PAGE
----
Loretta Lynch and Bill Clinton showed appalling judgment by meeting while the FBI was still examining the evidence against Hillary. This was a shocking blunder especially by the former president. Without that faux pas Attorney General Lynch, Comey's boss, might well have forbade his foolish and ill-advised action.
Hillary Clinton gave a very polished display in all three debates while Mr. Trump struggled when detailed policies were discussed and engaged in harsh invective and, on a few occasions, bullying tactics. Not surprisingly, independent polls showed that she easily won all three, but, it seems that workers in the Rust Belt were not impressed or maybe they wanted to hear a more relevant narrative from her.
Many commentators are still struggling to understand why Trump's failure to show his tax returns didn't seriously damage his candidacy with blue collar workers. Hillary's transparent tax returns didn't seem to help her with these voters.
The experts told us that the Hispanic vote would go overwhelmingly to Clinton. In reality a slightly higher proportion of Hispanics voted against Romney than against Trump. Also, surprisingly, considering her opponent's attitude to women, Hillary did not perform nearly as well as expected with the working wives that were targeted by the Democrats in places like Philadelphia and Pittsburg.
Mr. Trump's assertion that the election was rigged against him and his refusal during the third debate to say that he would even accept the results on November 8th were new and unfortunate wrinkles in a strange presidential campaign. Imagine what would have been said about election rigging if Hillary won but Mr. Trump got millions more votes in the popular count. The disturbing and unprecedented message was that if Trump lost, then the results were rigged, but once the count favored him it was a fair election.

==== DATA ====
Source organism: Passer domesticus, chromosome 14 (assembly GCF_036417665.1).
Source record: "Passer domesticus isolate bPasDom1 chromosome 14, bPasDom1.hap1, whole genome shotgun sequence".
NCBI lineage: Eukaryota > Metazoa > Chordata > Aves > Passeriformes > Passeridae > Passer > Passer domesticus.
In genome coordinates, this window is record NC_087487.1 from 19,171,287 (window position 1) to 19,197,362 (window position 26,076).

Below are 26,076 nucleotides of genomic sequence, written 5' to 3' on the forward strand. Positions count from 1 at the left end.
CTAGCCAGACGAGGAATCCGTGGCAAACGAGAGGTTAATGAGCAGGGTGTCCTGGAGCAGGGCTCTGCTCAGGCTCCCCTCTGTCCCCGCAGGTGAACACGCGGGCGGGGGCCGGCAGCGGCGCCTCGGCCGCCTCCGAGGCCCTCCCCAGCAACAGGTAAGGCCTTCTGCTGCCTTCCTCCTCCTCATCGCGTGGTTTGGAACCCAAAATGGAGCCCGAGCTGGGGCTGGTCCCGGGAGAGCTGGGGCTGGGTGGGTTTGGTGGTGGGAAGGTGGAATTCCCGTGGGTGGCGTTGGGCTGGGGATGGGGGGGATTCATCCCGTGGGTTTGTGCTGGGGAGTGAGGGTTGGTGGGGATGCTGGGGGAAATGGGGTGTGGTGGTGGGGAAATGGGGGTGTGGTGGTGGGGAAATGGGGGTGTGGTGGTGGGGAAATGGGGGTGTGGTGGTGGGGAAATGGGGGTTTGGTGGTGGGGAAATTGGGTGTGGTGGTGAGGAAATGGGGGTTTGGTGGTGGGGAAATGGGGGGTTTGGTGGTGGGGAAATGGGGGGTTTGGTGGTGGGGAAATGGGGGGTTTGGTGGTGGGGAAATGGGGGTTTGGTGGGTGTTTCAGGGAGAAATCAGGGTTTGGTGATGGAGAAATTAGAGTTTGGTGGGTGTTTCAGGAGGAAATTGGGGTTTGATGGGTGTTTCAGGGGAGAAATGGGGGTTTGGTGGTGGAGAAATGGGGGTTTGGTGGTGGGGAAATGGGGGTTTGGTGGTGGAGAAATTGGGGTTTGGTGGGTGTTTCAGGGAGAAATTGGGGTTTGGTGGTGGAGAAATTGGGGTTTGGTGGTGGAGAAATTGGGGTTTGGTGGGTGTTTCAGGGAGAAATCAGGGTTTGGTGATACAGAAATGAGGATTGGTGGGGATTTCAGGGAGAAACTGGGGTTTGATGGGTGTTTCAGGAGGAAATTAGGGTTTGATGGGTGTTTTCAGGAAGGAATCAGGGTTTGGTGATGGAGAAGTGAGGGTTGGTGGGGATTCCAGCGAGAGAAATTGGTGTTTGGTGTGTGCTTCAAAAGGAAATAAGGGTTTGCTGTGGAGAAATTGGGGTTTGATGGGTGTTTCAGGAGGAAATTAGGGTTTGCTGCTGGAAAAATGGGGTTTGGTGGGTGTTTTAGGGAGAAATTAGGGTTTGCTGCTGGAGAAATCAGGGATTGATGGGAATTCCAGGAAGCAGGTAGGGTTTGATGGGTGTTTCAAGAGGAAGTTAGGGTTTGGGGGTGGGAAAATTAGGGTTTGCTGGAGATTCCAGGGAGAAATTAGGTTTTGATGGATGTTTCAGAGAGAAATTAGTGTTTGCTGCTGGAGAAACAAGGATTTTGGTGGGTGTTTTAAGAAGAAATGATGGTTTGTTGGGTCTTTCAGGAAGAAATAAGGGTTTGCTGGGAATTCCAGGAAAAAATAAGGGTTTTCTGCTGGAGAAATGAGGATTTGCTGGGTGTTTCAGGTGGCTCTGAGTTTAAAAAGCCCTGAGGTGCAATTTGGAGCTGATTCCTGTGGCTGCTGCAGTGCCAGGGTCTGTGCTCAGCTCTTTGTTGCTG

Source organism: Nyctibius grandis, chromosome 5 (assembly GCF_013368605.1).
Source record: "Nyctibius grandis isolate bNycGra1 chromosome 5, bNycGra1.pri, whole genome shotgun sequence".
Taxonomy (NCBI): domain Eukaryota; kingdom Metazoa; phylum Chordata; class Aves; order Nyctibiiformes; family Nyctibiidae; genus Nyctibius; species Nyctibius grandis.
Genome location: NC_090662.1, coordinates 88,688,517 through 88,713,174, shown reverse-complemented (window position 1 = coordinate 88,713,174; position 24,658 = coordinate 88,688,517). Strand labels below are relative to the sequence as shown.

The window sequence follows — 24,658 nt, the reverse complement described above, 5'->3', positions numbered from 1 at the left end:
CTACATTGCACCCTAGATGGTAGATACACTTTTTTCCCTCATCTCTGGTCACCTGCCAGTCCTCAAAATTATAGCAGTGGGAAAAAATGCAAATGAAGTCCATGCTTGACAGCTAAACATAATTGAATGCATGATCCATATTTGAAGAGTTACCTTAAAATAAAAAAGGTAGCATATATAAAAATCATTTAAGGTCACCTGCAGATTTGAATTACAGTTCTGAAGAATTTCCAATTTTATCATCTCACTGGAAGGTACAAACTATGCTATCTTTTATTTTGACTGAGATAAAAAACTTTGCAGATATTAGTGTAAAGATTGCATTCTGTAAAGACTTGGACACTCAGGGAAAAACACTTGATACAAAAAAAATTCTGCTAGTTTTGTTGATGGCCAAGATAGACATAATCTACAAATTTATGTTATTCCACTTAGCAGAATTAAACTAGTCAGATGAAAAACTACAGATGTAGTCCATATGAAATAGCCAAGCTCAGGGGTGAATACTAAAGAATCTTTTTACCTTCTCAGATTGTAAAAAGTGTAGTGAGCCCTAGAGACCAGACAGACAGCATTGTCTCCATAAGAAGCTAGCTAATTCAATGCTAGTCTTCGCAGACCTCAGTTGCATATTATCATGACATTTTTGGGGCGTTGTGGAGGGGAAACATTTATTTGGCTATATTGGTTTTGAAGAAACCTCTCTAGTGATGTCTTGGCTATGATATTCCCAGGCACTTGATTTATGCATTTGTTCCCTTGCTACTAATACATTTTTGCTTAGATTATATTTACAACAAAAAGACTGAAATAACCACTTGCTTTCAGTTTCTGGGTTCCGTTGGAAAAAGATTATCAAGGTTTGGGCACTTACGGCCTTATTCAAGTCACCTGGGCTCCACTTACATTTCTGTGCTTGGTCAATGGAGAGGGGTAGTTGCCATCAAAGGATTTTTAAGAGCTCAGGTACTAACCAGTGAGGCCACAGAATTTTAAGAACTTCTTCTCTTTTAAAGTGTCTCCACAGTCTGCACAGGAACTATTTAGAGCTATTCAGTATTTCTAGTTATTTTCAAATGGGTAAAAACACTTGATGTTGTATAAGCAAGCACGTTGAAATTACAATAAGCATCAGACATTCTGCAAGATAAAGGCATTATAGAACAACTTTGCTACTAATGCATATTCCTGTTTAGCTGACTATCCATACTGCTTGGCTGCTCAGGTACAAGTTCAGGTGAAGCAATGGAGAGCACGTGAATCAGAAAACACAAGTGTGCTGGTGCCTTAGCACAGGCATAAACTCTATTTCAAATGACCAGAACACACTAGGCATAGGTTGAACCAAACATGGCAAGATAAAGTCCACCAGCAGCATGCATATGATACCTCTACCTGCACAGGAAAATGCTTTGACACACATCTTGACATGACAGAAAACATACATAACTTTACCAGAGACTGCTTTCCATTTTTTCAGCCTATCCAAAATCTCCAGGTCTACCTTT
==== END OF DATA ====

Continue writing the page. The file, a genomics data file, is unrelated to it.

Those of us complaining about the Citizens United decision which unleashed the financial power of corporations in elections are left wondering how much television advertising really impacts a campaign. Hillary spent away more in advertising than her billionaire opponent, but he correctly concluded that the free publicity he took advantage of every day was more important than political ads.
I was unimpressed by Trump's two main surrogates, Newt Gingrich and Rudolf Giuliani, both of whom seemed to excel only in personal vitriol against Hillary, but Kellyanne Conway emerged as a real hero for her side. She showed an admirable demeanor and soft quality in defending Trump even after his serious transgressions against women were revealed.
One friend complained to me in early October that Hillary was showing herself more as a Black candidate than Obama did in either of his successful elections. This lady eventually voted down-the-line Democrat, but I agreed with the point she was making. The Democratic team, including the President and First Lady, seemed to be skipping from largely African-American rallies to Hispanic gatherings, evidently because they decided that these groups would decide the result. The imbalance shown in this planning was noted by undecided white voters, many of whom view the Democratic agenda favorably, but who felt that their community was being disrespected by the negligence shown by the Clinton team.
In the final analysis, the impact of the cumulative daily barrage of criticism - Benghasi, dubious emails, foreign Wikileaks and Comey's statement re-opening the inquiry - was enough to convince voters in swing states that Hillary could not be trusted, that all these accusations about her malfeasance had to indicate some level of corruption, that there was indeed , so to speak, "something rotten in the state of Denmark."